Image Courtesy by National Novel Writing Month

Image Courtesy by National Novel Writing Month

By Joe Cirilo, Co-Editor

Every year since 1999, writers set aside 30 days of their time to crack away at the first draft of a story they’d been mulling around for a long time in an event called National Novel Writing Month.

The first of these tasks took place in July of ‘99 in the San Francisco Bay Area between 21 young writers in their 20s.

“…we wanted to write novels for the same dumb reasons twenty-somethings start bands. Because we wanted to make noise. Because we didn’t have anything better to do. And because we thought that, as novelists, we would have an easier time getting dates than we did as non-novelists,” the site runners speak of their intentions.

Since then, they’ve accomplished much more than providing their followers with the support and encouragement they often need to accomplish starting and perhaps finishing a novel. now operates 501(c)(3) nonprofit group that supports young writers aspiring to take their craft to the next level.

Donating to their nonprofit charity helps bring free creative writing programs to very nearly half a million children and adults in approximately 200 countries, 2,000 classrooms, 650 libraries and 600 NaNoWriMo regions every year.

Because the event was moved from July up to November the next year, the difficulty has laid with college students to even have the prospect of getting started. Writing, especially writing a novel, can be a difficult and stressful experience. The nature of writing a work of fiction is taxing on the brain as it is the body, and so at a time when midterms are just sweeping across the gate, and finals are looming near, maybe it’s not the best time of year for a student to be worried about writing that book they’ve been meaning to tackle.

However, that’s not likely to stop many people from getting in the groove anyway. In 2013 alone, 310,095 participants started and finished at least 50,000 words, 651 volunteer Municipal Liaisons guided 595 regions on six continents, 89,500 students and educators created worlds through the Young Writers Programs and 650 libraries opened their doors to novelists through the Come Write In program.

Since its inception, over 250 novels that were written during the month of November have been traditionally published to mainstream success including: Water For Elephants by Sara Gruen, The Night Circus by Erin Morgenstern, Wool by Hugh Howey, Fangirl by Rainbow Rowell, The Darwin Elevator by Jason Hough, and Cinder by Marissa Meyer.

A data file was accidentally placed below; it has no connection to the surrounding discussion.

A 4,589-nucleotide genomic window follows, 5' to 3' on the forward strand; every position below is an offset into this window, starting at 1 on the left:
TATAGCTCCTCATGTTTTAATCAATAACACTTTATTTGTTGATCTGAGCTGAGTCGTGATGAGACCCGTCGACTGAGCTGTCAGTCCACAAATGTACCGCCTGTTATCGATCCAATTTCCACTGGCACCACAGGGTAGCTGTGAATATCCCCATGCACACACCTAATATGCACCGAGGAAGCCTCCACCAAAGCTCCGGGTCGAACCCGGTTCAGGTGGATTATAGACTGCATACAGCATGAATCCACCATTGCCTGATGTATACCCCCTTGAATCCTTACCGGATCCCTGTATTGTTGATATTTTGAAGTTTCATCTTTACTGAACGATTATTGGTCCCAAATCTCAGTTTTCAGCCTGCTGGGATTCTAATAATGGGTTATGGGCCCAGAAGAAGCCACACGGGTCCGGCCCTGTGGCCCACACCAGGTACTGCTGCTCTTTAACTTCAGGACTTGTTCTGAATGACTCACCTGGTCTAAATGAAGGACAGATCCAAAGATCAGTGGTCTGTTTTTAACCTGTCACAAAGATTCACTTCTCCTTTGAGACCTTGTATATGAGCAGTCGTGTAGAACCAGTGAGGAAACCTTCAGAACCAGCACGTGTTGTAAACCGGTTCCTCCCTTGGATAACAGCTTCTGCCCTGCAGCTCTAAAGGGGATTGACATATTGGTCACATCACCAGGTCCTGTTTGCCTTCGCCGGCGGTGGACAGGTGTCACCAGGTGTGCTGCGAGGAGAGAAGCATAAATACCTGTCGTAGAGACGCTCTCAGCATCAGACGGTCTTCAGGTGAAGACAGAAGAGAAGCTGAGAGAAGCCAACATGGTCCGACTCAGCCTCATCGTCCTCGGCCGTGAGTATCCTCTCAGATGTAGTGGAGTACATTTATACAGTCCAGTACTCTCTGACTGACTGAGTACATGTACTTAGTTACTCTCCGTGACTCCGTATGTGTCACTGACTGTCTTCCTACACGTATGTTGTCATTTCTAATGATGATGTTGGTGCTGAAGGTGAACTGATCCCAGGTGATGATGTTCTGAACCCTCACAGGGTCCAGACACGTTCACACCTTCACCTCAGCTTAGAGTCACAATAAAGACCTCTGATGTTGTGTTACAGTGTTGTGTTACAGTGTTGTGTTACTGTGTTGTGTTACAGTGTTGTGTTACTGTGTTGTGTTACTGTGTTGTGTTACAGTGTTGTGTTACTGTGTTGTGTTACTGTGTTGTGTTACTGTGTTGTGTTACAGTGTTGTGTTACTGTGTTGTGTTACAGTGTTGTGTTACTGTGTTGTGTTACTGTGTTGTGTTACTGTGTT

Among this toast of NaNo’s finest, authors contribute encouragement sessions in the form of “pep talks” to keep the spirit of the event alive. In 2014 these included Veronica Roth, Tamora Pierce, Brandon Sanderson, Chuck Wendig, Kami Garcia, and Jim Butcher.

Being a skeptic of all things newfangled and interesting, NaNoWriMo, for years, struck this writer as sort of a waste of time. There’s no practical way that you can finish a full novel in just 30 days and retain the integrity of what makes great literature. However, we can’t chalk good work up to the amount of time it takes to build upon. The decision to participate in NaNo isn’t between, write in 30 days and churn out garbage, or don’t and churn out the next masterpiece of literature.

Especially at a time when #WeNeedDiverseBooks has been trending, and the internet is providing more resources for younger and more progressive authors to get started, research and excel at their craft, NaNoWriMo is in a position where it can instigate real change. Diversity in literature, more creative stories and a whole generation of new stories are flooding the gates. Not all of them will end up being incredibly successful, but with places like Kindle Direct Publishing, and LuLu which provide self-publishing services, and websites like Fiver where artists and editors flock to provide premium services to people looking for a relatively affordable deal, the resources at hand for non-contract authors to see their work out on shelves and in the hands of the people who want to read them has never been easier.

NaNoWriMo provides authors, young and old, with a place where they can communicate with other writers, have a stringent deadline with which to work up to, and witness their celebrated progress sprawl across the screen each day they update that word count. While there’s still much to do after the clock strikes zero on Nov. 30 in order to really take the piece to a place where it can be coherently enjoyed, and maybe even sold, NaNo has been providing people with a meaningful way to get started for the past 15 years, and even you don’t make to the end this month, or the next, or even years after, that’s something worth celebrating.